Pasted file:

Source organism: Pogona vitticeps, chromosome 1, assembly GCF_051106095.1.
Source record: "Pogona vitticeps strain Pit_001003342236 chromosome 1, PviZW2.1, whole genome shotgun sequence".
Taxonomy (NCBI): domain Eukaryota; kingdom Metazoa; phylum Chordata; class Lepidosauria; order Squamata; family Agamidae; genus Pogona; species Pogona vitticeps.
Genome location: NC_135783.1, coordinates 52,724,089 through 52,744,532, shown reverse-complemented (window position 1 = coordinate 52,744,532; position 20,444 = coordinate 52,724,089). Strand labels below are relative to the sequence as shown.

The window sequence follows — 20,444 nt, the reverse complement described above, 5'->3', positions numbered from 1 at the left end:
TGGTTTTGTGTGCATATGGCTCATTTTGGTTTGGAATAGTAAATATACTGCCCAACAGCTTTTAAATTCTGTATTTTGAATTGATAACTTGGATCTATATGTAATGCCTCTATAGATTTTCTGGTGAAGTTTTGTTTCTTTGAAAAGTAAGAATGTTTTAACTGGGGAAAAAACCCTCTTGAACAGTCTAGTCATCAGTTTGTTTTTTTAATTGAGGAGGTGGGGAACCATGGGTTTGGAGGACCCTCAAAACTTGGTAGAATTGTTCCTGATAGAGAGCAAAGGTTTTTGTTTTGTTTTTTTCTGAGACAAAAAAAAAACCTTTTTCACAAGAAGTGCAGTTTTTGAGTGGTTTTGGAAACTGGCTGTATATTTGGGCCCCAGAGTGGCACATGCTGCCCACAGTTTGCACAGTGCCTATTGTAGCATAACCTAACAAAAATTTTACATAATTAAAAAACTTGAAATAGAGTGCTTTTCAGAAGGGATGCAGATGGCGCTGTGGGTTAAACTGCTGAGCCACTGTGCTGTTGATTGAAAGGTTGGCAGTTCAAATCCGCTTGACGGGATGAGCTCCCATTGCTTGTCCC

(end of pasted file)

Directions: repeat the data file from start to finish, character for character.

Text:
Source organism: Pogona vitticeps, chromosome 1, assembly GCF_051106095.1.
Source record: "Pogona vitticeps strain Pit_001003342236 chromosome 1, PviZW2.1, whole genome shotgun sequence".
Taxonomy (NCBI): domain Eukaryota; kingdom Metazoa; phylum Chordata; class Lepidosauria; order Squamata; family Agamidae; genus Pogona; species Pogona vitticeps.
Genome location: NC_135783.1, coordinates 52,724,089 through 52,744,532, shown reverse-complemented (window position 1 = coordinate 52,744,532; position 20,444 = coordinate 52,724,089). Strand labels below are relative to the sequence as shown.

The window sequence follows — 20,444 nt, the reverse complement described above, 5'->3', positions numbered from 1 at the left end:
TGGTTTTGTGTGCATATGGCTCATTTTGGTTTGGAATAGTAAATATACTGCCCAACAGCTTTTAAATTCTGTATTTTGAATTGATAACTTGGATCTATATGTAATGCCTCTATAGATTTTCTGGTGAAGTTTTGTTTCTTTGAAAAGTAAGAATGTTTTAACTGGGGAAAAAACCCTCTTGAACAGTCTAGTCATCAGTTTGTTTTTTTAATTGAGGAGGTGGGGAACCATGGGTTTGGAGGACCCTCAAAACTTGGTAGAATTGTTCCTGATAGAGAGCAAAGGTTTTTGTTTTGTTTTTTTCTGAGACAAAAAAAAAACCTTTTTCACAAGAAGTGCAGTTTTTGAGTGGTTTTGGAAACTGGCTGTATATTTGGGCCCCAGAGTGGCACATGCTGCCCACAGTTTGCACAGTGCCTATTGTAGCATAACCTAACAAAAATTTTACATAATTAAAAAACTTGAAATAGAGTGCTTTTCAGAAGGGATGCAGATGGCGCTGTGGGTTAAACTGCTGAGCCACTGTGCTGTTGATTGAAAGGTTGGCAGTTCAAATCCGCTTGACGGGATGAGCTCCCATTGCTTGTCCC